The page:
Can North Korea Sink a united states navy Aircraft carrier

Can North Korea Sink a united states navy Aircraft carrier


North Korea, country’s state newspaper threatened to sink the ship with one blow.

Could North Korea really destroy an American aircraft carrier ?

The answer is almost certainly no.

According to North Korea “Our revolutionary forces are combat-ready to sink a U.S. nuclear-powered aircraft carrier with a single strike.”

The warning was issued after it was revealed the aircraft carrier USS Carl Vinson was headed to the Korean Peninsula. Two Japanese destroyers, the Ashigara and Samidare, are joining up with the carrier strike group, which consists of the Vinson, the guided missile cruiser USS Lake Champlain, and guided missile destroyers USS Wayne E. Meyer and USS Michael Murphy.

North Korea has the fourth largest military in the world. There are reasons to be concerned about the country’s military—for instance, its aggressive pursuit of nuclear weapons.

Modern anti-ship missiles are probably the best way to sink a carrier.

But when it comes to ways to sink an aircraft carrier, North Korea has relatively little ability to project power beyond its borders.

Readmore: How a Single Swedish Gotland-class submarine Defeated the US Navy Aircraft carrier

Can North Korea Missile sink US AIRCRAFT CARRIER?

North Korea is known to possess anti-ship missiles, but most of them are obsolete. They have a fairly short range—shorter than the aircraft on the carrier itself. So it would be easy for a ship like the Vinson to sit off the coastline and safely launch airstrikes.

A newer missile, what appears to be a copy of a Russian Kh-35 anti-ship missile, appeared in North Korea in 2014.

While a Kh-35 would have a chance of scoring a hit on a carrier, they also suffer from a range limitation, and North Korea probably could not bring more than a handful of them to bear on the Vinson at a time.

Can North Korea Aircraft sink US AIRCRAFT CARRIER?

Another way to sink a carrier is with aircraft carrying rockets and bombs.

North Korea has a fleet of jet fighters and attack aircraft, but the newest are MiG-29 “Fulcrum” fighters nearly 30 years old.North Korea has only five flyable Fulcrums.

North Korea also has 35 Su-25 ground attack aircraft similar to the A-10 Thunderbolt II, but lacking a big gun.

While these could make attack runs on a carrier, they’re more useful supporting ground troops, and North Korea would have to choose between attacking a carrier or its stated goal of “liberating” South Korea by invasion.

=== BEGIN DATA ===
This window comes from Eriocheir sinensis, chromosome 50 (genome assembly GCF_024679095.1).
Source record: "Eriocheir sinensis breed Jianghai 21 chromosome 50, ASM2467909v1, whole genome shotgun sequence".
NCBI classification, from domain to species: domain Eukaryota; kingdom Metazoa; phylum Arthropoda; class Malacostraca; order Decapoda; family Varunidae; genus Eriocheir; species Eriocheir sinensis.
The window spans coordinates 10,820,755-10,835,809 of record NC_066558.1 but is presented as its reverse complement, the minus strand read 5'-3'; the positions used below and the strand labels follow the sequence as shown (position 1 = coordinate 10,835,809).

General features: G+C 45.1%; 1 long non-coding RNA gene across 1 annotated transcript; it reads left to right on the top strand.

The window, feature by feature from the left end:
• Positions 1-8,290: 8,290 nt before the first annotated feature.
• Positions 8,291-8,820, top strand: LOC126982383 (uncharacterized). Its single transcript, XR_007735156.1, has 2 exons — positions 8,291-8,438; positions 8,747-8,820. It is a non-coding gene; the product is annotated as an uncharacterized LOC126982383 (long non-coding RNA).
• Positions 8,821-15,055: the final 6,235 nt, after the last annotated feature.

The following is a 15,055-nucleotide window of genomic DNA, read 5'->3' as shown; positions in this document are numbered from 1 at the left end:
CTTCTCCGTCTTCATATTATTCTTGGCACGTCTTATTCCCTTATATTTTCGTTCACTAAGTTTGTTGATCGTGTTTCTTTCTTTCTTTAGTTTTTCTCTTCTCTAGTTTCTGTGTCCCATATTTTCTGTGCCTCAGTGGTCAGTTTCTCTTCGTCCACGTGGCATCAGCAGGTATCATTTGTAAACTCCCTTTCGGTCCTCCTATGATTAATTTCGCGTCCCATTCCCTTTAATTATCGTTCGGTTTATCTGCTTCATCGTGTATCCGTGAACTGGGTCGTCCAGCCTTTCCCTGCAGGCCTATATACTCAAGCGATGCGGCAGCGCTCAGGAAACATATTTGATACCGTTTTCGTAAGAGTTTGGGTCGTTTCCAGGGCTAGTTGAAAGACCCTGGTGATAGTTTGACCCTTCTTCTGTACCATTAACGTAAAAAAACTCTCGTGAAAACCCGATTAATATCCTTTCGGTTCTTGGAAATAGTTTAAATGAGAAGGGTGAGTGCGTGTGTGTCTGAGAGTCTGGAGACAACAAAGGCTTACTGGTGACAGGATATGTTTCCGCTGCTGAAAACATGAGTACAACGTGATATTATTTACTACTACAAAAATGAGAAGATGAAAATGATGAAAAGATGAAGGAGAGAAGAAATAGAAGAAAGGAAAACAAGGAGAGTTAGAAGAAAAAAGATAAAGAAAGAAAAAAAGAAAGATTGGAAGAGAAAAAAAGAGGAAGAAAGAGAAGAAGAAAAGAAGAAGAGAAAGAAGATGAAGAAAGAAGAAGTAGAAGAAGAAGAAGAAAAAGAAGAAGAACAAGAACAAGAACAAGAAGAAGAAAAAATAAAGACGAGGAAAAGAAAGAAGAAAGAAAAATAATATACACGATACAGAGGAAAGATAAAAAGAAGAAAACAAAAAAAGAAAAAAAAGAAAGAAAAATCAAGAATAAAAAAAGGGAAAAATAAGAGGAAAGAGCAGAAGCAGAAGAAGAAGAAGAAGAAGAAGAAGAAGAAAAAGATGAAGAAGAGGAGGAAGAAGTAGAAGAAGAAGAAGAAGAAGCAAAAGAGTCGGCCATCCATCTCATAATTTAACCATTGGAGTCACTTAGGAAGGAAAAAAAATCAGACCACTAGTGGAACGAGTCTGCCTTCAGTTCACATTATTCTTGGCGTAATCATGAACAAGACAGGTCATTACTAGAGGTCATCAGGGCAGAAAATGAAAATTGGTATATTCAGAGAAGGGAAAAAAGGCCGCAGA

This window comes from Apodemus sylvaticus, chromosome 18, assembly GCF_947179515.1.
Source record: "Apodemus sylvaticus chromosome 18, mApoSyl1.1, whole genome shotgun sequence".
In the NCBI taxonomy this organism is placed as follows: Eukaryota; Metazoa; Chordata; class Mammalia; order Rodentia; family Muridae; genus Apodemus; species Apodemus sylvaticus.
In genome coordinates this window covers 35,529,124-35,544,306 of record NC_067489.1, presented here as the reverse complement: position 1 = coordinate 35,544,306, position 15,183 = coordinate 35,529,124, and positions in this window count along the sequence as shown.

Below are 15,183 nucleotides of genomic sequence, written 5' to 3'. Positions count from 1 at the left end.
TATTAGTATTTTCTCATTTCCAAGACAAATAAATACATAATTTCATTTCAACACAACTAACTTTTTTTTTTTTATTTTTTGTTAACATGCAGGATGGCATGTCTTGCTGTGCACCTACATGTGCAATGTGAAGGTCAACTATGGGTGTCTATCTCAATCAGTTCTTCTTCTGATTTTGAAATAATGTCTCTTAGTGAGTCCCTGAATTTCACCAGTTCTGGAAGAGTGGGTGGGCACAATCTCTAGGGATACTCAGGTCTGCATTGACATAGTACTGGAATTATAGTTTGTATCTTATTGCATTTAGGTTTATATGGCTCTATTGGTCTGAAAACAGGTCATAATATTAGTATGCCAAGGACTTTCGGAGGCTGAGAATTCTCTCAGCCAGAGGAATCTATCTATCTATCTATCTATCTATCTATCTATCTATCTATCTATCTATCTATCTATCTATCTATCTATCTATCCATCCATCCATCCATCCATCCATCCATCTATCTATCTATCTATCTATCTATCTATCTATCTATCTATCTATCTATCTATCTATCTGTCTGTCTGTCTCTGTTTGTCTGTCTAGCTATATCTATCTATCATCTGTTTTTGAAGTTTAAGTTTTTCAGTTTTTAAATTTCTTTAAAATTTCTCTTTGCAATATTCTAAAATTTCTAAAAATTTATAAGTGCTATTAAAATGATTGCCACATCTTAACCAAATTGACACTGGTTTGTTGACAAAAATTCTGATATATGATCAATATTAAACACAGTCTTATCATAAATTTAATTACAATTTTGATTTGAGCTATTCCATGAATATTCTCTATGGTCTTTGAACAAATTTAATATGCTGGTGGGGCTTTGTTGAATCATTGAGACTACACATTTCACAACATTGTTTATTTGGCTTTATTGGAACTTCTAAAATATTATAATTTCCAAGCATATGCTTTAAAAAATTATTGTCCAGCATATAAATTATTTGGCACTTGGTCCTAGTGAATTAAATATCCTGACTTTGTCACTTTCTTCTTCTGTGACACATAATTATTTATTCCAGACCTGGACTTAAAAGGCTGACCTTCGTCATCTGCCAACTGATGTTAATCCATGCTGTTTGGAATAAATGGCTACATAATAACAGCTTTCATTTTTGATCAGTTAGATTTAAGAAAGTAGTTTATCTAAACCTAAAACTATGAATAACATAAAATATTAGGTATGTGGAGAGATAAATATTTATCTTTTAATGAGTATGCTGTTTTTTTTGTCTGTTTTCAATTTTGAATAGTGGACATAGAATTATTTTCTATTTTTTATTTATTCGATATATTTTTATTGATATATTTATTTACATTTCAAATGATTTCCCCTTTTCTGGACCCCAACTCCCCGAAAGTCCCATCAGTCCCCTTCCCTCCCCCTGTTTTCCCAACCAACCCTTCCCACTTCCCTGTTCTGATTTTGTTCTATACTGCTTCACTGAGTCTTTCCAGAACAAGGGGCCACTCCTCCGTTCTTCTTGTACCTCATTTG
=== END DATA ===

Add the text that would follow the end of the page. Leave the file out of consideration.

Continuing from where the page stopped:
All 40 aircraft, while capable of carrying bombs and rockets, could probably do some damage to temporarily interrupt flight operations on a full-size nuclear aircraft carrier, but by no means could sink it.

Pitted against four Aegis air defense destroyers protecting the Carl Vinson, it’s unlikely any of the 40 aircraft would return to base.

Can North Korea submarine sink US AIRCRAFT CARRIER?

Finally, a submarine—or even better, a group of submarines—could try to sink the Vinson.

North Korea has about 40 subs, including 20 ancient Romeo-class submarines, 10 smaller Sang-O (“Shark”) coastal submarines, and 10 Yeono-class midget submarines.

Most recently, a Yeono-class sub is thought to have sunk the South Korean corvette ROKS Cheonan with a torpedo.

While this was a considerable feat for North Korea, the Cheonan was ambushed unprepared, while the Vinson would have its escorts busy searching for the noisy, easily detected North Korean submarines.

Vinson also weighed about 98,500 tons more than the Cheonan, making it more difficult to sink, and has a double hull to protect against torpedo attacks.

Can North Korea Nukes sink US AIRCRAFT CARRIER?

North Korea is definitely a nuclear power, and may have as many as a dozen nukes.

We don’t know if any of these nukes are weaponized—that is, suitable for placing on missiles such as the Hwasong-7, one of the country’s older and more reliable designs based on the original Soviet Scud.

While Hwasong-7 has a respectable 621-mile range, it’s also unguided, meaning that by the time the missile reaches its target

A moving target such as an aircraft carrier would already be miles away.

In the end, North Korea has an even bigger and more basic problem:

It couldn’t actually find a carrier if it wanted to.

The country has shore-based radars, but those have limited range and a carrier can easily stay out of range.

A carrier’s aircraft and escorts will shoot down or sink any of North Korea’s aircraft, drones, submarines, or surface ships before they gets with sensor range of the mother ship.

While this isn’t guaranteed in every scenario, North Korea’s antiquated equipment is easily to detect.

The only near-invulnerable means of detecting a carrier, a satellite, is out of the country’s grasp.

North Korea’s warning that it would destroy an aircraft carrier is the usual bluster from Pyongyang that has little grounding in reality.

Starved of funds, North Korea has poured military expenditures into nuclear weapons whose effects are measured in miles.

Even then, a carrier is surprisingly nimble and a difficult target to hit.

While carriers aren’t invulnerable against every potential adversary

Russia and China are two notable examples—a carrier such as the Vinson has little to fear from North Korea.

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